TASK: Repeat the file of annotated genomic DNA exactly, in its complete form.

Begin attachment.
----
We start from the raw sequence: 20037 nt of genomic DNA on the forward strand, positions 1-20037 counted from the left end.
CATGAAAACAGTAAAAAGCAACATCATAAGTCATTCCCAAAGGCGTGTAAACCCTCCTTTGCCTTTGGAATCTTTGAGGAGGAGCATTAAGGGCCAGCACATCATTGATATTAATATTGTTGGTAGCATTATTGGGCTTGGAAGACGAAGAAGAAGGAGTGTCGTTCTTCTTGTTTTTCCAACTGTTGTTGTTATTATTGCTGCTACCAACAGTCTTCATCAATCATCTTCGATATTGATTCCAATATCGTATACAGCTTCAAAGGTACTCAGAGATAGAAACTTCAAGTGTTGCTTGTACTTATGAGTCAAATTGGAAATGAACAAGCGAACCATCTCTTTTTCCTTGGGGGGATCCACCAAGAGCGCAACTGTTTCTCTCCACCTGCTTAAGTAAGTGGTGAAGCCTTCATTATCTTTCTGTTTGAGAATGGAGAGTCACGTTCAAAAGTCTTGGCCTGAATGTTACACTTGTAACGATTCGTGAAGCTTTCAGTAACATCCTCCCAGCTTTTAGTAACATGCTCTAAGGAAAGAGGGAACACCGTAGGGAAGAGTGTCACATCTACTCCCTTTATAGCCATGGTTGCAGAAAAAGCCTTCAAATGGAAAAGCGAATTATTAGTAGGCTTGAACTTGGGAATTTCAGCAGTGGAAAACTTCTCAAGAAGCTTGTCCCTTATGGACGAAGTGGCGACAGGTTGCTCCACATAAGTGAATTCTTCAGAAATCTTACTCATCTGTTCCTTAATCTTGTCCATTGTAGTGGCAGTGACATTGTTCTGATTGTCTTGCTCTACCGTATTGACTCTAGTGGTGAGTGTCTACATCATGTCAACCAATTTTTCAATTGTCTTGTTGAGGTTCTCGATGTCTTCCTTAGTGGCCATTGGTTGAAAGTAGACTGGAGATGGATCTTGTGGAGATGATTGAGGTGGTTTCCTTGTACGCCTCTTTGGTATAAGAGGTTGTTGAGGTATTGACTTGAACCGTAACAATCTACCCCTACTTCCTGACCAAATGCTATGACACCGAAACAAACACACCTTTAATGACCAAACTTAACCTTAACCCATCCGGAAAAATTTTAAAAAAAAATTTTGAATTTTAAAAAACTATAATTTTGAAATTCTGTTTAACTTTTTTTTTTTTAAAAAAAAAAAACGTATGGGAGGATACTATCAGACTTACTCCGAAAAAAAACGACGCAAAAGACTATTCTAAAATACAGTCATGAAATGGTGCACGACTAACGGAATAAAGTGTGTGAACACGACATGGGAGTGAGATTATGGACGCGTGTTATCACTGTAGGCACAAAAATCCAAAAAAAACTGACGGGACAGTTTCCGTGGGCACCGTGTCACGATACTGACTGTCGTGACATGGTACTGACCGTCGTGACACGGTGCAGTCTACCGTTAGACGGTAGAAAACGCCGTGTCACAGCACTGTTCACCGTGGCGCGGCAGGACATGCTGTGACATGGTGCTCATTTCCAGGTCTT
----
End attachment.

We start from the raw sequence: 20037 nt of genomic DNA on the forward strand, positions 1-20037 counted from the left end.
CATGAAAACAGTAAAAAGCAACATCATAAGTCATTCCCAAAGGCGTGTAAACCCTCCTTTGCCTTTGGAATCTTTGAGGAGGAGCATTAAGGGCCAGCACATCATTGATATTAATATTGTTGGTAGCATTATTGGGCTTGGAAGACGAAGAAGAAGGAGTGTCGTTCTTCTTGTTTTTCCAACTGTTGTTGTTATTATTGCTGCTACCAACAGTCTTCATCAATCATCTTCGATATTGATTCCAATATCGTATACAGCTTCAAAGGTACTCAGAGATAGAAACTTCAAGTGTTGCTTGTACTTATGAGTCAAATTGGAAATGAACAAGCGAACCATCTCTTTTTCCTTGGGGGGATCCACCAAGAGCGCAACTGTTTCTCTCCACCTGCTTAAGTAAGTGGTGAAGCCTTCATTATCTTTCTGTTTGAGAATGGAGAGTCACGTTCAAAAGTCTTGGCCTGAATGTTACACTTGTAACGATTCGTGAAGCTTTCAGTAACATCCTCCCAGCTTTTAGTAACATGCTCTAAGGAAAGAGGGAACACCGTAGGGAAGAGTGTCACATCTACTCCCTTTATAGCCATGGTTGCAGAAAAAGCCTTCAAATGGAAAAGCGAATTATTAGTAGGCTTGAACTTGGGAATTTCAGCAGTGGAAAACTTCTCAAGAAGCTTGTCCCTTATGGACGAAGTGGCGACAGGTTGCTCCACATAAGTGAATTCTTCAGAAATCTTACTCATCTGTTCCTTAATCTTGTCCATTGTAGTGGCAGTGACATTGTTCTGATTGTCTTGCTCTACCGTATTGACTCTAGTGGTGAGTGTCTACATCATGTCAACCAATTTTTCAATTGTCTTGTTGAGGTTCTCGATGTCTTCCTTAGTGGCCATTGGTTGAAAGTAGACTGGAGATGGATCTTGTGGAGATGATTGAGGTGGTTTCCTTGTACGCCTCTTTGGTATAAGAGGTTGTTGAGGTATTGACTTGAACCGTAACAATCTACCCCTACTTCCTGACCAAATGCTATGACACCGAAACAAACACACCTTTAATGACCAAACTTAACCTTAACCCATCCGGAAAAATTTTAAAAAAAAATTTTGAATTTTAAAAAACTATAATTTTGAAATTCTGTTTAACTTTTTTTTTTTTAAAAAAAAAAAACGTATGGGAGGATACTATCAGACTTACTCCGAAAAAAAACGACGCAAAAGACTATTCTAAAATACAGTCATGAAATGGTGCACGACTAACGGAATAAAGTGTGTGAACACGACATGGGAGTGAGATTATGGACGCGTGTTATCACTGTAGGCACAAAAATCCAAAAAAAACTGACGGGACAGTTTCCGTGGGCACCGTGTCACGATACTGACTGTCGTGACATGGTACTGACCGTCGTGACACGGTGCAGTCTACCGTTAGACGGTAGAAAACGCCGTGTCACAGCACTGTTCACCGTGGCGCGGCAGGACATGCTGTGACATGGTGCTCATTTCCAGGTCTT